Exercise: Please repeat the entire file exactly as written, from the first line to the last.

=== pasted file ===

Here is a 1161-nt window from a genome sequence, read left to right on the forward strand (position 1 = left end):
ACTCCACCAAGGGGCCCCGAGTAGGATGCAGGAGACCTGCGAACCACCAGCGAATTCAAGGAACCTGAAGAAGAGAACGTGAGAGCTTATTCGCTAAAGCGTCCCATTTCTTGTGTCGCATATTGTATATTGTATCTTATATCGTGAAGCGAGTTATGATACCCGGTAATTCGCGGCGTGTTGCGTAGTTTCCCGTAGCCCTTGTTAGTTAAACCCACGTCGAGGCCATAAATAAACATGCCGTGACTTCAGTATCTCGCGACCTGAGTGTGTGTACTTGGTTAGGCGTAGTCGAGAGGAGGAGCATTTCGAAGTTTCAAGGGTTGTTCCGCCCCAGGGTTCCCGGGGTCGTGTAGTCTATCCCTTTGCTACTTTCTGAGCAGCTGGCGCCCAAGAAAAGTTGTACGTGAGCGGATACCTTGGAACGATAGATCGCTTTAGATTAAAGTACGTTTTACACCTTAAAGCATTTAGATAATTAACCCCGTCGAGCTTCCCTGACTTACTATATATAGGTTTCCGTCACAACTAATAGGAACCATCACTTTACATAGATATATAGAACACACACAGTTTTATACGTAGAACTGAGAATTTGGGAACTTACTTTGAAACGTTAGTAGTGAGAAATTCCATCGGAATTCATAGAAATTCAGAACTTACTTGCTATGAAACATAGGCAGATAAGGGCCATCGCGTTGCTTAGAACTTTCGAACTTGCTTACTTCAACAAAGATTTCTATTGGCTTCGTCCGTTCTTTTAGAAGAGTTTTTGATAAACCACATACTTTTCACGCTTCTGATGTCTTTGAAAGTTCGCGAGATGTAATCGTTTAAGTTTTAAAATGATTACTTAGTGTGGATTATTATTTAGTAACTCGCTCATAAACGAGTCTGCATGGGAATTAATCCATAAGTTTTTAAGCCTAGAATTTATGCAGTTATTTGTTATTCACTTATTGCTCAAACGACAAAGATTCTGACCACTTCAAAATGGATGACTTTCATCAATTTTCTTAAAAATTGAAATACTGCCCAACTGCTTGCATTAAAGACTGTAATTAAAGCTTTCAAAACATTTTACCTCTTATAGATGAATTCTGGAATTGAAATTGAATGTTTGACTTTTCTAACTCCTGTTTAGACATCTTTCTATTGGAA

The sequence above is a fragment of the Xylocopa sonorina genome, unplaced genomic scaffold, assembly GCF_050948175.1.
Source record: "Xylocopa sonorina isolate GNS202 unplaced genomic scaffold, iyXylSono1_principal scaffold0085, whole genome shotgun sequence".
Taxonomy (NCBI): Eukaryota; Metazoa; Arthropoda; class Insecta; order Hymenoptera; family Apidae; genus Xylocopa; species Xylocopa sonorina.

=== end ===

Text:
Here is a 1161-nt window from a genome sequence, read left to right on the forward strand (position 1 = left end):
ACTCCACCAAGGGGCCCCGAGTAGGATGCAGGAGACCTGCGAACCACCAGCGAATTCAAGGAACCTGAAGAAGAGAACGTGAGAGCTTATTCGCTAAAGCGTCCCATTTCTTGTGTCGCATATTGTATATTGTATCTTATATCGTGAAGCGAGTTATGATACCCGGTAATTCGCGGCGTGTTGCGTAGTTTCCCGTAGCCCTTGTTAGTTAAACCCACGTCGAGGCCATAAATAAACATGCCGTGACTTCAGTATCTCGCGACCTGAGTGTGTGTACTTGGTTAGGCGTAGTCGAGAGGAGGAGCATTTCGAAGTTTCAAGGGTTGTTCCGCCCCAGGGTTCCCGGGGTCGTGTAGTCTATCCCTTTGCTACTTTCTGAGCAGCTGGCGCCCAAGAAAAGTTGTACGTGAGCGGATACCTTGGAACGATAGATCGCTTTAGATTAAAGTACGTTTTACACCTTAAAGCATTTAGATAATTAACCCCGTCGAGCTTCCCTGACTTACTATATATAGGTTTCCGTCACAACTAATAGGAACCATCACTTTACATAGATATATAGAACACACACAGTTTTATACGTAGAACTGAGAATTTGGGAACTTACTTTGAAACGTTAGTAGTGAGAAATTCCATCGGAATTCATAGAAATTCAGAACTTACTTGCTATGAAACATAGGCAGATAAGGGCCATCGCGTTGCTTAGAACTTTCGAACTTGCTTACTTCAACAAAGATTTCTATTGGCTTCGTCCGTTCTTTTAGAAGAGTTTTTGATAAACCACATACTTTTCACGCTTCTGATGTCTTTGAAAGTTCGCGAGATGTAATCGTTTAAGTTTTAAAATGATTACTTAGTGTGGATTATTATTTAGTAACTCGCTCATAAACGAGTCTGCATGGGAATTAATCCATAAGTTTTTAAGCCTAGAATTTATGCAGTTATTTGTTATTCACTTATTGCTCAAACGACAAAGATTCTGACCACTTCAAAATGGATGACTTTCATCAATTTTCTTAAAAATTGAAATACTGCCCAACTGCTTGCATTAAAGACTGTAATTAAAGCTTTCAAAACATTTTACCTCTTATAGATGAATTCTGGAATTGAAATTGAATGTTTGACTTTTCTAACTCCTGTTTAGACATCTTTCTATTGGAA

The sequence above is a fragment of the Xylocopa sonorina genome, unplaced genomic scaffold, assembly GCF_050948175.1.
Source record: "Xylocopa sonorina isolate GNS202 unplaced genomic scaffold, iyXylSono1_principal scaffold0085, whole genome shotgun sequence".
Taxonomy (NCBI): Eukaryota; Metazoa; Arthropoda; class Insecta; order Hymenoptera; family Apidae; genus Xylocopa; species Xylocopa sonorina.